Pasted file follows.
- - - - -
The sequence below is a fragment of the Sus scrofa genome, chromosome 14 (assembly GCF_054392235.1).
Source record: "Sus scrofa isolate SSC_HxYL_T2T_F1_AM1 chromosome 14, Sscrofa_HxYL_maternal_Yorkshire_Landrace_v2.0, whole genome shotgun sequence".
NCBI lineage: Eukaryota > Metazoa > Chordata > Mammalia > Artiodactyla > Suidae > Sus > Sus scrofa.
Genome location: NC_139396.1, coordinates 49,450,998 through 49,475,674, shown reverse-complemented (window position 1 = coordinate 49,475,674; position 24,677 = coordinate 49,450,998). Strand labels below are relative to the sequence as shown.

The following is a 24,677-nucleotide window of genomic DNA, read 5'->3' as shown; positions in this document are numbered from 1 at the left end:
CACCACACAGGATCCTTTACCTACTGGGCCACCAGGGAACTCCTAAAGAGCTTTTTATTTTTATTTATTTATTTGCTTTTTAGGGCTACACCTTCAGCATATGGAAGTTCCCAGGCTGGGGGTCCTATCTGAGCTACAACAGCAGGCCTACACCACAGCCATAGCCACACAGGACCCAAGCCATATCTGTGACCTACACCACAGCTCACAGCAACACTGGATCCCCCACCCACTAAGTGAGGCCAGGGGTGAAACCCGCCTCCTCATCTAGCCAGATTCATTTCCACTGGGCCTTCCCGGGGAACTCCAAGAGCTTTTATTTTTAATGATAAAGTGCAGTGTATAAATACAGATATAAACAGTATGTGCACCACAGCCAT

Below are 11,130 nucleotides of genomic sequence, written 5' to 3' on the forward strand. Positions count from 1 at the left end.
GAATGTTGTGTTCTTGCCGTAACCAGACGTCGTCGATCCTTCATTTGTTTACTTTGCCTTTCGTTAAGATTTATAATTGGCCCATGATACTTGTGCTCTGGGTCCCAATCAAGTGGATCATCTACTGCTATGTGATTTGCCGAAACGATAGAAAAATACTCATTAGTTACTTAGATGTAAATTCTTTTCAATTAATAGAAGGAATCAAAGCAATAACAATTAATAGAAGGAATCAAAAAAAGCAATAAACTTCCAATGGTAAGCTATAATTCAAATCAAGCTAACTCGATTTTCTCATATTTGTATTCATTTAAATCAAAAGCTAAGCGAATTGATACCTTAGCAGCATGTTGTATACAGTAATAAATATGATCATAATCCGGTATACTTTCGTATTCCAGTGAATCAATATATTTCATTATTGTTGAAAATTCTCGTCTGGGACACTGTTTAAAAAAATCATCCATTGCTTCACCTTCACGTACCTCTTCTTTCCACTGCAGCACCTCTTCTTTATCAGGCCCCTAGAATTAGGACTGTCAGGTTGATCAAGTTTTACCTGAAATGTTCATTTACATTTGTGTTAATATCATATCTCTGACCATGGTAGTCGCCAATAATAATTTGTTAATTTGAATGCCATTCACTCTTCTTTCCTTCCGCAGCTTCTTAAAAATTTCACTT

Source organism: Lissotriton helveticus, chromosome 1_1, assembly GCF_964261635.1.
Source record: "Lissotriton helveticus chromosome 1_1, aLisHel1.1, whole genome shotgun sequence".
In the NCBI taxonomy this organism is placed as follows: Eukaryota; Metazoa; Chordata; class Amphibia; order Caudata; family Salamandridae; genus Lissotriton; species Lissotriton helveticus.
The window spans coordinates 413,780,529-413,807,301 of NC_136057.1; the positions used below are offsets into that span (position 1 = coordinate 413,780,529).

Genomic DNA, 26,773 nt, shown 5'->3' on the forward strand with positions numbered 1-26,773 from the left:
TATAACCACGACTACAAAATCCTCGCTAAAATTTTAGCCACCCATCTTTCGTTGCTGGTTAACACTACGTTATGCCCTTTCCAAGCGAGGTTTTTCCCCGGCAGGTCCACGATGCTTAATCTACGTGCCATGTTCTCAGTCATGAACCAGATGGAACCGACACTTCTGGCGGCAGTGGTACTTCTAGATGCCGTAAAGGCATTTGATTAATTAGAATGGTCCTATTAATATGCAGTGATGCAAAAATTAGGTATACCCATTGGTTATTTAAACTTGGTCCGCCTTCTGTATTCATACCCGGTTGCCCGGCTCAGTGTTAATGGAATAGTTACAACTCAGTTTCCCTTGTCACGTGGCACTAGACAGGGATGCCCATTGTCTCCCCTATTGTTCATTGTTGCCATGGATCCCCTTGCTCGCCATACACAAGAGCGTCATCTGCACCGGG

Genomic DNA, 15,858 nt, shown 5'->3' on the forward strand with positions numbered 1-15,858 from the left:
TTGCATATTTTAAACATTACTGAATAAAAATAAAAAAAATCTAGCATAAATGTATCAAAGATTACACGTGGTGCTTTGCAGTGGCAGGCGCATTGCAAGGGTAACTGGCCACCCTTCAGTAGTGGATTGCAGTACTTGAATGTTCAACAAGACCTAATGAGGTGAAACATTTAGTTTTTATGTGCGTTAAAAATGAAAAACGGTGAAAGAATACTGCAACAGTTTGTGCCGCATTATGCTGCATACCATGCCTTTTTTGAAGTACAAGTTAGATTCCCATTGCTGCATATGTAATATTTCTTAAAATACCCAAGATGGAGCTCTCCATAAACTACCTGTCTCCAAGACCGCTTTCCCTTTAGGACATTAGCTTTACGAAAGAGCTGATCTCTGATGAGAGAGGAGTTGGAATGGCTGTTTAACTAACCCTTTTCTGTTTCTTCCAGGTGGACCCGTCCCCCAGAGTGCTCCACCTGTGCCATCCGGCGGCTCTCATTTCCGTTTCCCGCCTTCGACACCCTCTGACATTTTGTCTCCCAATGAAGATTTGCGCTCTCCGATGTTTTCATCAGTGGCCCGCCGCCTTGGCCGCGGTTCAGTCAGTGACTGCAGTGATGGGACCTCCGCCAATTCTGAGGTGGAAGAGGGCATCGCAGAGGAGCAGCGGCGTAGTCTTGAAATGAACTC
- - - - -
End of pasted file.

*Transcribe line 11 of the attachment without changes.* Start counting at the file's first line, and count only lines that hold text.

In the NCBI taxonomy this organism is placed as follows: Eukaryota; Metazoa; Chordata; class Amphibia; order Caudata; family Salamandridae; genus Lissotriton; species Lissotriton helveticus.